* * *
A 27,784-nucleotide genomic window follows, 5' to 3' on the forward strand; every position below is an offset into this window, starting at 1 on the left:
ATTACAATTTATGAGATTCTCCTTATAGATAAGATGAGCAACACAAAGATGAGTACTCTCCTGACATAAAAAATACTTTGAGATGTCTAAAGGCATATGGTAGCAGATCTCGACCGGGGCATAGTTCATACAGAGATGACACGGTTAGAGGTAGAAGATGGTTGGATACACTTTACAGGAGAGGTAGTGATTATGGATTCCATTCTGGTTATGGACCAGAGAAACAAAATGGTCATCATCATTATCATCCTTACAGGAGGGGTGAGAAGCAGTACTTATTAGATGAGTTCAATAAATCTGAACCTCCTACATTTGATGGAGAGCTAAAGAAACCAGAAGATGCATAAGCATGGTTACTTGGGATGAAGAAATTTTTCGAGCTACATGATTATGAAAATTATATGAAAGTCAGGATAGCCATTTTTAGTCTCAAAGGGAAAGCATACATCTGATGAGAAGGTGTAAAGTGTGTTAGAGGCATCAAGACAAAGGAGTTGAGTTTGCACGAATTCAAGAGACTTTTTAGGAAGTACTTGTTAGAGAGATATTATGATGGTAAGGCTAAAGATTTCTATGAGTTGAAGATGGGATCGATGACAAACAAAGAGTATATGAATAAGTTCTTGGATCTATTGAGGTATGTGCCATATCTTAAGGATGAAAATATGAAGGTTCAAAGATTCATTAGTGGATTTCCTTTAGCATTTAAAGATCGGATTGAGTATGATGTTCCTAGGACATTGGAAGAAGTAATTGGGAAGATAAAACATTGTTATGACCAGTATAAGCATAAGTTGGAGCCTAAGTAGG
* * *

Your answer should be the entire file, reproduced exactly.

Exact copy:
A 27,784-nucleotide genomic window follows, 5' to 3' on the forward strand; every position below is an offset into this window, starting at 1 on the left:
ATTACAATTTATGAGATTCTCCTTATAGATAAGATGAGCAACACAAAGATGAGTACTCTCCTGACATAAAAAATACTTTGAGATGTCTAAAGGCATATGGTAGCAGATCTCGACCGGGGCATAGTTCATACAGAGATGACACGGTTAGAGGTAGAAGATGGTTGGATACACTTTACAGGAGAGGTAGTGATTATGGATTCCATTCTGGTTATGGACCAGAGAAACAAAATGGTCATCATCATTATCATCCTTACAGGAGGGGTGAGAAGCAGTACTTATTAGATGAGTTCAATAAATCTGAACCTCCTACATTTGATGGAGAGCTAAAGAAACCAGAAGATGCATAAGCATGGTTACTTGGGATGAAGAAATTTTTCGAGCTACATGATTATGAAAATTATATGAAAGTCAGGATAGCCATTTTTAGTCTCAAAGGGAAAGCATACATCTGATGAGAAGGTGTAAAGTGTGTTAGAGGCATCAAGACAAAGGAGTTGAGTTTGCACGAATTCAAGAGACTTTTTAGGAAGTACTTGTTAGAGAGATATTATGATGGTAAGGCTAAAGATTTCTATGAGTTGAAGATGGGATCGATGACAAACAAAGAGTATATGAATAAGTTCTTGGATCTATTGAGGTATGTGCCATATCTTAAGGATGAAAATATGAAGGTTCAAAGATTCATTAGTGGATTTCCTTTAGCATTTAAAGATCGGATTGAGTATGATGTTCCTAGGACATTGGAAGAAGTAATTGGGAAGATAAAACATTGTTATGACCAGTATAAGCATAAGTTGGAGCCTAAGTAGG